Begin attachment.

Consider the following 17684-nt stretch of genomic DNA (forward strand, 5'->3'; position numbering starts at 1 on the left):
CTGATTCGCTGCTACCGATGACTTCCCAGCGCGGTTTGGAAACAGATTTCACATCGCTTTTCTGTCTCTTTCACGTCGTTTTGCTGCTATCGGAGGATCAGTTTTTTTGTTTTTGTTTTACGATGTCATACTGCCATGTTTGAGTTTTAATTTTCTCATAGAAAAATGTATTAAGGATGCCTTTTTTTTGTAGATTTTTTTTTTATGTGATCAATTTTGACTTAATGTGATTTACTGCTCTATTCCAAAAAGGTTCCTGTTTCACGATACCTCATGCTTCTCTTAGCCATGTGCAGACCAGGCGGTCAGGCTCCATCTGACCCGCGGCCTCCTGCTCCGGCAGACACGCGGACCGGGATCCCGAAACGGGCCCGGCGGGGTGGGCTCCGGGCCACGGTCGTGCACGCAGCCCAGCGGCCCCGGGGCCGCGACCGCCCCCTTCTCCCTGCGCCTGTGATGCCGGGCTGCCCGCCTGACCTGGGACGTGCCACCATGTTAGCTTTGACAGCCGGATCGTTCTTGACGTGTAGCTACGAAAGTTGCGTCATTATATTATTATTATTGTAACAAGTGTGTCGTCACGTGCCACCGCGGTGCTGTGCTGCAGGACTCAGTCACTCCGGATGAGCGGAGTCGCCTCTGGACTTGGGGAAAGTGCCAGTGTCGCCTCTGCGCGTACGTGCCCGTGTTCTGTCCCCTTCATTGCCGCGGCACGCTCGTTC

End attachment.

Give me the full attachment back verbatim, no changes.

Consider the following 17684-nt stretch of genomic DNA (forward strand, 5'->3'; position numbering starts at 1 on the left):
CTGATTCGCTGCTACCGATGACTTCCCAGCGCGGTTTGGAAACAGATTTCACATCGCTTTTCTGTCTCTTTCACGTCGTTTTGCTGCTATCGGAGGATCAGTTTTTTTGTTTTTGTTTTACGATGTCATACTGCCATGTTTGAGTTTTAATTTTCTCATAGAAAAATGTATTAAGGATGCCTTTTTTTTGTAGATTTTTTTTTTATGTGATCAATTTTGACTTAATGTGATTTACTGCTCTATTCCAAAAAGGTTCCTGTTTCACGATACCTCATGCTTCTCTTAGCCATGTGCAGACCAGGCGGTCAGGCTCCATCTGACCCGCGGCCTCCTGCTCCGGCAGACACGCGGACCGGGATCCCGAAACGGGCCCGGCGGGGTGGGCTCCGGGCCACGGTCGTGCACGCAGCCCAGCGGCCCCGGGGCCGCGACCGCCCCCTTCTCCCTGCGCCTGTGATGCCGGGCTGCCCGCCTGACCTGGGACGTGCCACCATGTTAGCTTTGACAGCCGGATCGTTCTTGACGTGTAGCTACGAAAGTTGCGTCATTATATTATTATTATTGTAACAAGTGTGTCGTCACGTGCCACCGCGGTGCTGTGCTGCAGGACTCAGTCACTCCGGATGAGCGGAGTCGCCTCTGGACTTGGGGAAAGTGCCAGTGTCGCCTCTGCGCGTACGTGCCCGTGTTCTGTCCCCTTCATTGCCGCGGCACGCTCGTTC